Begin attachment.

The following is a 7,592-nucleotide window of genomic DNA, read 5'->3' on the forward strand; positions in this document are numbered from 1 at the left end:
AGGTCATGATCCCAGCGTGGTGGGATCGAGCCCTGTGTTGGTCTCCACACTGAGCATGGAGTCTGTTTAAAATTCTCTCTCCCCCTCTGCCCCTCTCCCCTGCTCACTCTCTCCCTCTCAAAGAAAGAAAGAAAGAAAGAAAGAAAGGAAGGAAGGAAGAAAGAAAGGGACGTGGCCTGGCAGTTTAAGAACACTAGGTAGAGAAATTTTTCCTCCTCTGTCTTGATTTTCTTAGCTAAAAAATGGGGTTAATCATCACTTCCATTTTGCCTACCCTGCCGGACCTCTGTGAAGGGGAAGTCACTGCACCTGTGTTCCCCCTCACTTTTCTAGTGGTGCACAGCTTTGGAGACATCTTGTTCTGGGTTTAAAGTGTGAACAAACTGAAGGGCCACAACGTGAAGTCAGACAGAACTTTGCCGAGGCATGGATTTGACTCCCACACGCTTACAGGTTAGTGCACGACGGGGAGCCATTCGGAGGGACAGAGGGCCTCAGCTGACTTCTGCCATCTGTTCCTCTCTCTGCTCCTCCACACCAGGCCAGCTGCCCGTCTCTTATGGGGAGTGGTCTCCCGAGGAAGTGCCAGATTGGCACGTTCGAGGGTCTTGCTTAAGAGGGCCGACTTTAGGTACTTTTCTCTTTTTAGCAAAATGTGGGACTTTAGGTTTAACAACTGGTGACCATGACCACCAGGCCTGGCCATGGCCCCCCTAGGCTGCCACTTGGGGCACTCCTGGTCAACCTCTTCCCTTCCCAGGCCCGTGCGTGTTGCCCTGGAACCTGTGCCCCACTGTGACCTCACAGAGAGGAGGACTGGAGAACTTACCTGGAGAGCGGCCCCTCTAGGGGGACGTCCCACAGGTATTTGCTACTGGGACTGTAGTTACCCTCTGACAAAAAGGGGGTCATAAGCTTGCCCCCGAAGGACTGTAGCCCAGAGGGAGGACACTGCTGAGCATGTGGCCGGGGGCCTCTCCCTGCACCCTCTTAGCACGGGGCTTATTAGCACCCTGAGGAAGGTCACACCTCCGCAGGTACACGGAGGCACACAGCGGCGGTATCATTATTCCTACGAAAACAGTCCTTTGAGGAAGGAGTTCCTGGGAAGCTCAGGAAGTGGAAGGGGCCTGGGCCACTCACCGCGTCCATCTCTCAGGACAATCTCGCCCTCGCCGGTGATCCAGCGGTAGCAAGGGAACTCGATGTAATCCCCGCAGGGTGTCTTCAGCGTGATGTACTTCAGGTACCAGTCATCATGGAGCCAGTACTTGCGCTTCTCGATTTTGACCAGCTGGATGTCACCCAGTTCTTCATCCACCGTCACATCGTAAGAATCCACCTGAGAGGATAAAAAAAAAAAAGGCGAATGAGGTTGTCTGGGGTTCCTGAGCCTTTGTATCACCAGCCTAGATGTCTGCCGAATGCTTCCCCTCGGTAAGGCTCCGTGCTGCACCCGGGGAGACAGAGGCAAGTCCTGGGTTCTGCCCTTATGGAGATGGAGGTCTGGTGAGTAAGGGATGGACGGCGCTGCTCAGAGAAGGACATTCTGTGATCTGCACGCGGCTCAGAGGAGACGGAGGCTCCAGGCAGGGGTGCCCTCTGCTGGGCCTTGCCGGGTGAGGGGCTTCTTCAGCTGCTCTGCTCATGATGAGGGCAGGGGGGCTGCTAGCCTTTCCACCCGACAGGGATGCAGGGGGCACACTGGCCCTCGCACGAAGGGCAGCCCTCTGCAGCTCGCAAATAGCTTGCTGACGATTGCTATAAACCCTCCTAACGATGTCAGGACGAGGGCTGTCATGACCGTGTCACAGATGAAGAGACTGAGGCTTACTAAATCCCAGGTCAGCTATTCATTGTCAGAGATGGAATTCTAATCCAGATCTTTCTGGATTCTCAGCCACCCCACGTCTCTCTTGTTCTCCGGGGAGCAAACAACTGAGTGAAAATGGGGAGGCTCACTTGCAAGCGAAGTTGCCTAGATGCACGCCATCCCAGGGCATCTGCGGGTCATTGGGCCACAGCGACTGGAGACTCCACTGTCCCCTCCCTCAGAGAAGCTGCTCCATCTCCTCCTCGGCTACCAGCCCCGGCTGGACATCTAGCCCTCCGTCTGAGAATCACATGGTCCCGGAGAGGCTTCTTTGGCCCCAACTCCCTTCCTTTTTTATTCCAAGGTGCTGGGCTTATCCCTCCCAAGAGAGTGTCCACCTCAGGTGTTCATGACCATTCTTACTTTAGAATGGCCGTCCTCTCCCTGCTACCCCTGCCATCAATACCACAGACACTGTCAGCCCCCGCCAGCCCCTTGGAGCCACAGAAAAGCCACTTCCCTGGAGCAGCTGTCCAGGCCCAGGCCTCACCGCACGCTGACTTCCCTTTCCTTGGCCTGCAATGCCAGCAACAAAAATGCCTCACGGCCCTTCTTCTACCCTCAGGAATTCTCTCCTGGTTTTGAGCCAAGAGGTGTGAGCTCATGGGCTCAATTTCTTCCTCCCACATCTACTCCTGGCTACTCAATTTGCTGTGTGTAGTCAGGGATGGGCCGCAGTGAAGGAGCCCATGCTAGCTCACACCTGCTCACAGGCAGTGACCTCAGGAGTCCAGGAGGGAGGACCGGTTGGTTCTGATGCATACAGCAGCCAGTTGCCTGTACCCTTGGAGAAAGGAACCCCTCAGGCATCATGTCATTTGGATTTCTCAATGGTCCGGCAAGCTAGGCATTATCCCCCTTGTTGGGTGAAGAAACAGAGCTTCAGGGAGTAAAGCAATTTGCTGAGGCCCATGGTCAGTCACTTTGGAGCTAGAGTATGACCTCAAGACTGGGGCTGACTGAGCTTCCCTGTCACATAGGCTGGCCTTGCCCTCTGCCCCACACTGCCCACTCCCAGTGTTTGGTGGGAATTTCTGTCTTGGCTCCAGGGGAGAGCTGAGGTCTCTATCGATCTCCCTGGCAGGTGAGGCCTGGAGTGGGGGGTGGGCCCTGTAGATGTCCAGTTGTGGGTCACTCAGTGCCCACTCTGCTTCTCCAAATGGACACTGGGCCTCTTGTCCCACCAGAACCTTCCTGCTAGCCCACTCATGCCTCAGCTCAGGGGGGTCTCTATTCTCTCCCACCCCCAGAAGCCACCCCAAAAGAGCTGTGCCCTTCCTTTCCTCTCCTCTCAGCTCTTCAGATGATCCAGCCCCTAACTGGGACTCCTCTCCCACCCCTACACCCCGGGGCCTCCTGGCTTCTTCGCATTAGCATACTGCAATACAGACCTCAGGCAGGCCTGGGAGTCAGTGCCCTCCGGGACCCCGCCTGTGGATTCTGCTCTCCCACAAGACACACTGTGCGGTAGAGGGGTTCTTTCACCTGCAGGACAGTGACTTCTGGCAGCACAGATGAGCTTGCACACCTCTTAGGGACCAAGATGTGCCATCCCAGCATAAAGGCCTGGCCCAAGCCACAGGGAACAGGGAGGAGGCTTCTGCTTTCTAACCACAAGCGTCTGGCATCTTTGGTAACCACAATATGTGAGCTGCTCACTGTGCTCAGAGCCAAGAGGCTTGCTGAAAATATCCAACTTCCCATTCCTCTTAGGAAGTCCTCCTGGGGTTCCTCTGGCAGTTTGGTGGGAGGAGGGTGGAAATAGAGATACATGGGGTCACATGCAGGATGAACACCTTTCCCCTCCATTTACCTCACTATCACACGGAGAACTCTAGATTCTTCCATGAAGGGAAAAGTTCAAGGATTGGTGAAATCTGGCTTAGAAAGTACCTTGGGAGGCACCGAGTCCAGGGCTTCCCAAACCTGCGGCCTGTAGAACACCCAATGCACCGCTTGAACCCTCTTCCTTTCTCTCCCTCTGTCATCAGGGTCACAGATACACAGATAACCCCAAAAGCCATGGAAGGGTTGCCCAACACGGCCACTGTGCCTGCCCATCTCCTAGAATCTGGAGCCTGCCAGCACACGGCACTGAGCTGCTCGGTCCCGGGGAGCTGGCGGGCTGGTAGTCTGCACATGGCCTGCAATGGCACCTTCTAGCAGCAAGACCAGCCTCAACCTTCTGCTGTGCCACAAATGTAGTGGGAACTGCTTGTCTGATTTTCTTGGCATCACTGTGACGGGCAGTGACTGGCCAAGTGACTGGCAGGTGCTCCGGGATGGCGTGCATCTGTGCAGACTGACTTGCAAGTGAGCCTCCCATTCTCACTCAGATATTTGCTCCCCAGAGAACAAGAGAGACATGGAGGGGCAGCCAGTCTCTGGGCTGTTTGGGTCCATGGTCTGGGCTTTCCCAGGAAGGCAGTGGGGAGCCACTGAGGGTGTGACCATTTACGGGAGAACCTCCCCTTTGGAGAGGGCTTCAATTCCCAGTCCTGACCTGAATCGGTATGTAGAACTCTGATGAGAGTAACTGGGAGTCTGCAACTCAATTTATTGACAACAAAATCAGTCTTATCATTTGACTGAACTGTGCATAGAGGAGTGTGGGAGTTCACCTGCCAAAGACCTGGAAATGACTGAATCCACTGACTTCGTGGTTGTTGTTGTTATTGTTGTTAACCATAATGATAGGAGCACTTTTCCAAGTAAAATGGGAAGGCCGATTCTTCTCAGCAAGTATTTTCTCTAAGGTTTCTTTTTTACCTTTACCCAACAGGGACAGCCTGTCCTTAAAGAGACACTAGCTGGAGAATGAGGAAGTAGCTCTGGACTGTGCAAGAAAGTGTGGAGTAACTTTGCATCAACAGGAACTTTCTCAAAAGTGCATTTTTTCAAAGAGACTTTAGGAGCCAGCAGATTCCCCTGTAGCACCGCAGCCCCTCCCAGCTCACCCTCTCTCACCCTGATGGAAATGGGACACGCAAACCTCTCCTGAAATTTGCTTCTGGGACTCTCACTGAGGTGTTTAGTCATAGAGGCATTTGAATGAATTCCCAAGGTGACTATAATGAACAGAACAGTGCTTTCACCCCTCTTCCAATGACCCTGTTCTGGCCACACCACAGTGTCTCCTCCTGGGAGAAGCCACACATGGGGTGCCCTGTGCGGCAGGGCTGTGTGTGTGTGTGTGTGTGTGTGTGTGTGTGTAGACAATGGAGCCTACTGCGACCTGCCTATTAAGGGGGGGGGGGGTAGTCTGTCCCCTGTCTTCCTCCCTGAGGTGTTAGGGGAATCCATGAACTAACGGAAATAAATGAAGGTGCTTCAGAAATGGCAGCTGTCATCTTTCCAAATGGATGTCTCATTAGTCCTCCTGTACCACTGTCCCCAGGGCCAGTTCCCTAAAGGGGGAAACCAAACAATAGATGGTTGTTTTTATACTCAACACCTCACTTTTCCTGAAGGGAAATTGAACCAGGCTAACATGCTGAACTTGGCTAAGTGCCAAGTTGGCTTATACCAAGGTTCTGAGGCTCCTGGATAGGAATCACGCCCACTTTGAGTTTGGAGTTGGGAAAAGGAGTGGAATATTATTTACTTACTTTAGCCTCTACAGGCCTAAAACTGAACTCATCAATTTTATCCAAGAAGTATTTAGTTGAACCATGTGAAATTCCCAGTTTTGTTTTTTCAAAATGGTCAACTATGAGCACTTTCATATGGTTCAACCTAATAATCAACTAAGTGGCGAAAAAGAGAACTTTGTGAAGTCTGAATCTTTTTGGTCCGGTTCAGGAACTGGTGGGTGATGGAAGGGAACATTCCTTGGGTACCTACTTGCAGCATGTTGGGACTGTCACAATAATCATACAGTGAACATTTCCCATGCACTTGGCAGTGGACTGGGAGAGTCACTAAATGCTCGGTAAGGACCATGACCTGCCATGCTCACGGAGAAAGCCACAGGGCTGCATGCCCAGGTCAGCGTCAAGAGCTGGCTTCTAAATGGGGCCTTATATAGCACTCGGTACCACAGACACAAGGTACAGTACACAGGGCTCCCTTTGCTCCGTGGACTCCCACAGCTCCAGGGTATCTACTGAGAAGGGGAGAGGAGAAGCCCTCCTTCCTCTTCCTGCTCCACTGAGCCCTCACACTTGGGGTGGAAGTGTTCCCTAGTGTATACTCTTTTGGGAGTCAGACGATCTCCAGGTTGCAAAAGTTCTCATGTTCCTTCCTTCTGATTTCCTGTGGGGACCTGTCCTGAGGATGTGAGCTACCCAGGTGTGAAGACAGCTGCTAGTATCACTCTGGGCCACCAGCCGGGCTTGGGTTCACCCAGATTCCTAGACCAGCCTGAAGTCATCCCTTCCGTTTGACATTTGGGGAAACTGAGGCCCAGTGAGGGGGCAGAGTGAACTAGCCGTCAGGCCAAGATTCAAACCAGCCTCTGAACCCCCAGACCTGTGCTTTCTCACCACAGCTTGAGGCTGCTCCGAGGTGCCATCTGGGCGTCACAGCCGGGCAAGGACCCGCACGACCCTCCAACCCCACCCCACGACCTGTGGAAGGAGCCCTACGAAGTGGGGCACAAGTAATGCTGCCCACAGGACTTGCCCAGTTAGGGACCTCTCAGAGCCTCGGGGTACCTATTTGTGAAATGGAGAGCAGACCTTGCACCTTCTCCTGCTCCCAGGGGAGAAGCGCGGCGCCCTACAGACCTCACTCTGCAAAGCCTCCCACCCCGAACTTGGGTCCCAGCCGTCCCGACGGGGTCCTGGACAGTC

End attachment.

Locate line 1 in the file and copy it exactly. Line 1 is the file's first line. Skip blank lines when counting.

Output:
The following is a 7,592-nucleotide window of genomic DNA, read 5'->3' on the forward strand; positions in this document are numbered from 1 at the left end: